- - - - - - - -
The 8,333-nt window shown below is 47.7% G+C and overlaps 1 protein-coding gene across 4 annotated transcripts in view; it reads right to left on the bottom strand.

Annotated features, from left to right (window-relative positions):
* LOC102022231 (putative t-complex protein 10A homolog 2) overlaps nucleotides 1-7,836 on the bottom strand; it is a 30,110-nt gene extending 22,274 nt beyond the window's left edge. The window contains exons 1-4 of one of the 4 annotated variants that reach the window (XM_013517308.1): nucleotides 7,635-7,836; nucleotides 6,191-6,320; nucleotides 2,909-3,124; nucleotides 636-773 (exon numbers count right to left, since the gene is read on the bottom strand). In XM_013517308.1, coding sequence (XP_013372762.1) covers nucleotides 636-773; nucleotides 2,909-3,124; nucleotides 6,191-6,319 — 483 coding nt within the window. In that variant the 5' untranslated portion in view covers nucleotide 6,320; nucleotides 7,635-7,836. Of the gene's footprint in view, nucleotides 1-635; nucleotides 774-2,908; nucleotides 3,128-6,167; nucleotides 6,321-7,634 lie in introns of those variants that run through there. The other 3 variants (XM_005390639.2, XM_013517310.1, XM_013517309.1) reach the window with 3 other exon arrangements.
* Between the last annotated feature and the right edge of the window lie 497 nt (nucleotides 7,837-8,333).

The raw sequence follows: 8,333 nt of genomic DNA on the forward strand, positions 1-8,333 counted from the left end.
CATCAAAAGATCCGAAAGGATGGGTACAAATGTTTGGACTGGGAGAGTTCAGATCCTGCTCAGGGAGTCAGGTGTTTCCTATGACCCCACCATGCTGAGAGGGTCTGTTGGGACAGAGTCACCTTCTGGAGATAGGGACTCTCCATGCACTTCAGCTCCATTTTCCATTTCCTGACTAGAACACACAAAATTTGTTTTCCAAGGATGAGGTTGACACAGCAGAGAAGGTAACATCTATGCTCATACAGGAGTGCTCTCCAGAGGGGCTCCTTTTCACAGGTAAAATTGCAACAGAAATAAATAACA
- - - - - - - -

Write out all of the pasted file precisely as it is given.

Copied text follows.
The 8,333-nt window shown below is 47.7% G+C and overlaps 1 protein-coding gene across 4 annotated transcripts in view; it reads right to left on the bottom strand.

Annotated features, from left to right (window-relative positions):
* LOC102022231 (putative t-complex protein 10A homolog 2) overlaps nucleotides 1-7,836 on the bottom strand; it is a 30,110-nt gene extending 22,274 nt beyond the window's left edge. The window contains exons 1-4 of one of the 4 annotated variants that reach the window (XM_013517308.1): nucleotides 7,635-7,836; nucleotides 6,191-6,320; nucleotides 2,909-3,124; nucleotides 636-773 (exon numbers count right to left, since the gene is read on the bottom strand). In XM_013517308.1, coding sequence (XP_013372762.1) covers nucleotides 636-773; nucleotides 2,909-3,124; nucleotides 6,191-6,319 — 483 coding nt within the window. In that variant the 5' untranslated portion in view covers nucleotide 6,320; nucleotides 7,635-7,836. Of the gene's footprint in view, nucleotides 1-635; nucleotides 774-2,908; nucleotides 3,128-6,167; nucleotides 6,321-7,634 lie in introns of those variants that run through there. The other 3 variants (XM_005390639.2, XM_013517310.1, XM_013517309.1) reach the window with 3 other exon arrangements.
* Between the last annotated feature and the right edge of the window lie 497 nt (nucleotides 7,837-8,333).

The raw sequence follows: 8,333 nt of genomic DNA on the forward strand, positions 1-8,333 counted from the left end.
CATCAAAAGATCCGAAAGGATGGGTACAAATGTTTGGACTGGGAGAGTTCAGATCCTGCTCAGGGAGTCAGGTGTTTCCTATGACCCCACCATGCTGAGAGGGTCTGTTGGGACAGAGTCACCTTCTGGAGATAGGGACTCTCCATGCACTTCAGCTCCATTTTCCATTTCCTGACTAGAACACACAAAATTTGTTTTCCAAGGATGAGGTTGACACAGCAGAGAAGGTAACATCTATGCTCATACAGGAGTGCTCTCCAGAGGGGCTCCTTTTCACAGGTAAAATTGCAACAGAAATAAATAACA